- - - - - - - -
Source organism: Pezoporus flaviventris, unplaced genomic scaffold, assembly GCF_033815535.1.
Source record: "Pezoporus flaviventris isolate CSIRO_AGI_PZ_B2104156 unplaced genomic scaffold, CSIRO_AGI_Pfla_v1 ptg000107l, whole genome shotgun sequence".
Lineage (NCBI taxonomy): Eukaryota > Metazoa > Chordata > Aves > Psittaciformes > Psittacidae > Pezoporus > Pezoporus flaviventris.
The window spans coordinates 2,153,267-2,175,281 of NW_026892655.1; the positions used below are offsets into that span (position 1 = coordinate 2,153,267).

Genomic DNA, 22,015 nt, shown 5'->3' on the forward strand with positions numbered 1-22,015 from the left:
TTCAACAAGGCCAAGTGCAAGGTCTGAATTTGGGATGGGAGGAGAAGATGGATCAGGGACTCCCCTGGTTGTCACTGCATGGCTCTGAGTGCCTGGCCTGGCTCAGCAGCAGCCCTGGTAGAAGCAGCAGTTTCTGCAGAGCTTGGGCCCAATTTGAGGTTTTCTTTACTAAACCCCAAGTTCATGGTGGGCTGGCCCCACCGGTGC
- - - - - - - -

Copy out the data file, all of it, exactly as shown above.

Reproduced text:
Source organism: Pezoporus flaviventris, unplaced genomic scaffold, assembly GCF_033815535.1.
Source record: "Pezoporus flaviventris isolate CSIRO_AGI_PZ_B2104156 unplaced genomic scaffold, CSIRO_AGI_Pfla_v1 ptg000107l, whole genome shotgun sequence".
Lineage (NCBI taxonomy): Eukaryota > Metazoa > Chordata > Aves > Psittaciformes > Psittacidae > Pezoporus > Pezoporus flaviventris.
The window spans coordinates 2,153,267-2,175,281 of NW_026892655.1; the positions used below are offsets into that span (position 1 = coordinate 2,153,267).

Genomic DNA, 22,015 nt, shown 5'->3' on the forward strand with positions numbered 1-22,015 from the left:
TTCAACAAGGCCAAGTGCAAGGTCTGAATTTGGGATGGGAGGAGAAGATGGATCAGGGACTCCCCTGGTTGTCACTGCATGGCTCTGAGTGCCTGGCCTGGCTCAGCAGCAGCCCTGGTAGAAGCAGCAGTTTCTGCAGAGCTTGGGCCCAATTTGAGGTTTTCTTTACTAAACCCCAAGTTCATGGTGGGCTGGCCCCACCGGTGC